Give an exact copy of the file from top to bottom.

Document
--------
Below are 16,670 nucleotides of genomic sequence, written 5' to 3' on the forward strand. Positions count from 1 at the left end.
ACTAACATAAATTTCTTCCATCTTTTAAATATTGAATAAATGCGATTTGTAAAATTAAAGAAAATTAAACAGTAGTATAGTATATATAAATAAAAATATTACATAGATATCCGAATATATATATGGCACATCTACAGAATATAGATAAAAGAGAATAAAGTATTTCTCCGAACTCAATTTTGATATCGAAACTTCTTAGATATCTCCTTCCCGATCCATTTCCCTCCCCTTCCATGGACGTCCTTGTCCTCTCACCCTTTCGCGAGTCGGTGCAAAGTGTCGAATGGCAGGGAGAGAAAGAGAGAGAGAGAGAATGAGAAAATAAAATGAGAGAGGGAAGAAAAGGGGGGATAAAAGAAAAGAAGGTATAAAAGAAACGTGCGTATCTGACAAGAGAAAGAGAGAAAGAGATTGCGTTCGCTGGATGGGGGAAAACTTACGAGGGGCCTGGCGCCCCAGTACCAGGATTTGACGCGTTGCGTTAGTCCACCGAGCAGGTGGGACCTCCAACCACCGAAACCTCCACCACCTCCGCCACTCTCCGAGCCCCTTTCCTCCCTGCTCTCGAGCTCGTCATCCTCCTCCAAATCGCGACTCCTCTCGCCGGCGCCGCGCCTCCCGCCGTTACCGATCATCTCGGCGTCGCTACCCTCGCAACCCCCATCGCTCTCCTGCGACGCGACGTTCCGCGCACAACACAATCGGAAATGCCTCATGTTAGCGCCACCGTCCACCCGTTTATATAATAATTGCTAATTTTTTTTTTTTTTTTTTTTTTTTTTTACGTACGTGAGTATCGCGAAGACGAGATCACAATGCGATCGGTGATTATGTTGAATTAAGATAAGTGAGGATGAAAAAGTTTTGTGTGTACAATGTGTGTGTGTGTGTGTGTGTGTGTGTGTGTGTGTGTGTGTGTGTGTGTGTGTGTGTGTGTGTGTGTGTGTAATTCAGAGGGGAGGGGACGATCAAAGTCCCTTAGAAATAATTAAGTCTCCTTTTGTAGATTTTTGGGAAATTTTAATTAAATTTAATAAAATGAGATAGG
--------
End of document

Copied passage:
Below are 16,670 nucleotides of genomic sequence, written 5' to 3' on the forward strand. Positions count from 1 at the left end.
ACTAACATAAATTTCTTCCATCTTTTAAATATTGAATAAATGCGATTTGTAAAATTAAAGAAAATTAAACAGTAGTATAGTATATATAAATAAAAATATTACATAGATATCCGAATATATATATGGCACATCTACAGAATATAGATAAAAGAGAATAAAGTATTTCTCCGAACTCAATTTTGATATCGAAACTTCTTAGATATCTCCTTCCCGATCCATTTCCCTCCCCTTCCATGGACGTCCTTGTCCTCTCACCCTTTCGCGAGTCGGTGCAAAGTGTCGAATGGCAGGGAGAGAAAGAGAGAGAGAGAGAATGAGAAAATAAAATGAGAGAGGGAAGAAAAGGGGGGATAAAAGAAAAGAAGGTATAAAAGAAACGTGCGTATCTGACAAGAGAAAGAGAGAAAGAGATTGCGTTCGCTGGATGGGGGAAAACTTACGAGGGGCCTGGCGCCCCAGTACCAGGATTTGACGCGTTGCGTTAGTCCACCGAGCAGGTGGGACCTCCAACCACCGAAACCTCCACCACCTCCGCCACTCTCCGAGCCCCTTTCCTCCCTGCTCTCGAGCTCGTCATCCTCCTCCAAATCGCGACTCCTCTCGCCGGCGCCGCGCCTCCCGCCGTTACCGATCATCTCGGCGTCGCTACCCTCGCAACCCCCATCGCTCTCCTGCGACGCGACGTTCCGCGCACAACACAATCGGAAATGCCTCATGTTAGCGCCACCGTCCACCCGTTTATATAATAATTGCTAATTTTTTTTTTTTTTTTTTTTTTTTTTTACGTACGTGAGTATCGCGAAGACGAGATCACAATGCGATCGGTGATTATGTTGAATTAAGATAAGTGAGGATGAAAAAGTTTTGTGTGTACAATGTGTGTGTGTGTGTGTGTGTGTGTGTGTGTGTGTGTGTGTGTGTGTGTGTGTGTGTGTGTGTGTGTGTGTAATTCAGAGGGGAGGGGACGATCAAAGTCCCTTAGAAATAATTAAGTCTCCTTTTGTAGATTTTTGGGAAATTTTAATTAAATTTAATAAAATGAGATAGG